The digital computer 230 is of a conventional type and in one constructed embodiment, of the invention a Model PDP-8 Digital Computer manufactured by the Digital Equipment Corporation. The computer 230 is'here pro grammed such that acceptance of data from the ultrasonic system is only initiated on a predetermined signal from this system and thereafter the computer 230 is periodically conditioned to accept data only on instruction from the ultrasonic system.

Since the data-produced while the carriage mechanism 192 is slowing and reversing its direction of movement is subject to inaccuracies dueto changes in the scanning rate, the computer 230 is further instructed not to accept data during these time periods. At the end of the entire scanning cycle, the computer 230 is instructed to process the assembled data from the sampled volumetric elements' of the specimen-182 and to print the results through the print out unit 232.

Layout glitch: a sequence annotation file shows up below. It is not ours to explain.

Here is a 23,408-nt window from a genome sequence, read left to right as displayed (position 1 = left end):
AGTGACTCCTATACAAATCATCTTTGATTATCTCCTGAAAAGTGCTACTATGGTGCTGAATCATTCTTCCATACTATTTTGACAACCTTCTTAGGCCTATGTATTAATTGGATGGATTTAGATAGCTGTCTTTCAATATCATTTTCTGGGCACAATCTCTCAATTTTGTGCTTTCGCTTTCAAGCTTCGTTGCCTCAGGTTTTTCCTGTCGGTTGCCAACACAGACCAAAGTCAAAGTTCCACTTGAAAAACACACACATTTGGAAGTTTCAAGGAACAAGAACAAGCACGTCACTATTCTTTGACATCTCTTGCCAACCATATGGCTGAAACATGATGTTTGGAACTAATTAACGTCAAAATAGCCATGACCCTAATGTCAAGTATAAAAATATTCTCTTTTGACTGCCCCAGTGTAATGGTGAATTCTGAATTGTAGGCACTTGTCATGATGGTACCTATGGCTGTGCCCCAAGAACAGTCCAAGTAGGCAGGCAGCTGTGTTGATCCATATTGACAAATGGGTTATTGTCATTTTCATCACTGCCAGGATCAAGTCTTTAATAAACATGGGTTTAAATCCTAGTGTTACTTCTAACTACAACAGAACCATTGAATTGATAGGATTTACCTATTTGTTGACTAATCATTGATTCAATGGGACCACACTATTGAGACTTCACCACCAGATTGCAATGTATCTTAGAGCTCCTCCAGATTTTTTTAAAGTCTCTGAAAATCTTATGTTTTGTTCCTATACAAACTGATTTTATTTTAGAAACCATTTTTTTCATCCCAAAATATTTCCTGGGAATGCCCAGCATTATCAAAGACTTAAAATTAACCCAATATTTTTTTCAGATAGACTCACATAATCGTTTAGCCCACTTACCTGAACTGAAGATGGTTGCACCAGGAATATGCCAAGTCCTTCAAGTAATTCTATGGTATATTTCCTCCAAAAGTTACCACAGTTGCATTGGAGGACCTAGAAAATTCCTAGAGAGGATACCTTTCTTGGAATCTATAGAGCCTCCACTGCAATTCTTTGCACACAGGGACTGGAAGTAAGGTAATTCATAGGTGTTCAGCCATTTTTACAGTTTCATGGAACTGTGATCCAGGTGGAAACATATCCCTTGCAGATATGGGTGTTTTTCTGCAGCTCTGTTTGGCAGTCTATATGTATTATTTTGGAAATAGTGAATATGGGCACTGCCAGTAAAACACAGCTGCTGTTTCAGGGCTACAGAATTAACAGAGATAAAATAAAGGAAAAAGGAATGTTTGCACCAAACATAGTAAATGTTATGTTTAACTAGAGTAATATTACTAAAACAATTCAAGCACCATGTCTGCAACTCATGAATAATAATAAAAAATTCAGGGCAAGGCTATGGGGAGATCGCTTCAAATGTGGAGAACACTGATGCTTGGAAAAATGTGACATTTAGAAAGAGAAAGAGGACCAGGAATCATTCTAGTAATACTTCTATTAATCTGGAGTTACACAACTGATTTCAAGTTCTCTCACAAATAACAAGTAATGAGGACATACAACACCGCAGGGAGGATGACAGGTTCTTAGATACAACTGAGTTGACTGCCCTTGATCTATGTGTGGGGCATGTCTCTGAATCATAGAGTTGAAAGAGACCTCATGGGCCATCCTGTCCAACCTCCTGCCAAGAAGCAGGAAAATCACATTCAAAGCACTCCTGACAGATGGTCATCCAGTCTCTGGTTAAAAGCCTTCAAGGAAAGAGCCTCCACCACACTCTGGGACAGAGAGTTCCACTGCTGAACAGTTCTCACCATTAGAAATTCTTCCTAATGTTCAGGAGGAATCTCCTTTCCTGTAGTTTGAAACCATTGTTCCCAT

To accomplish the foregoing, the present system includes sensing means responsive to the position of the scanning element or transducer 194 relative to the metal specimen 182 for permitting data to be translated from the transducer to the computer 230 only when the transducer 194 is within predetermined space limits relative to the specimen. In the present embodiment, the sensing means includes a pair of contact switches 234 and 236 positioned near opposite ends of the bridge 189 and a second pair of spaced contact switches 238 and 240 supported on the immersion tank 180 along the path of movement of the bridge 189. The contact members 234 and 236. are adapted to engage complementary contacts on the bridge 192 to provide a signal indication to a conditioning circuit 242. Similarly, the contacts 238 and 240 are adapted to engage respective complementary contacts on the bridge 189 to provide a signaling indication to a conditioning circuit 244 The spacing between the respective sensing contact pairs is adjustable to define any lateral scanning dimensions desired. A view of the contact pairs positioned at the lateral limits of the specimen 189 is shown most clearly in FIGURE 7.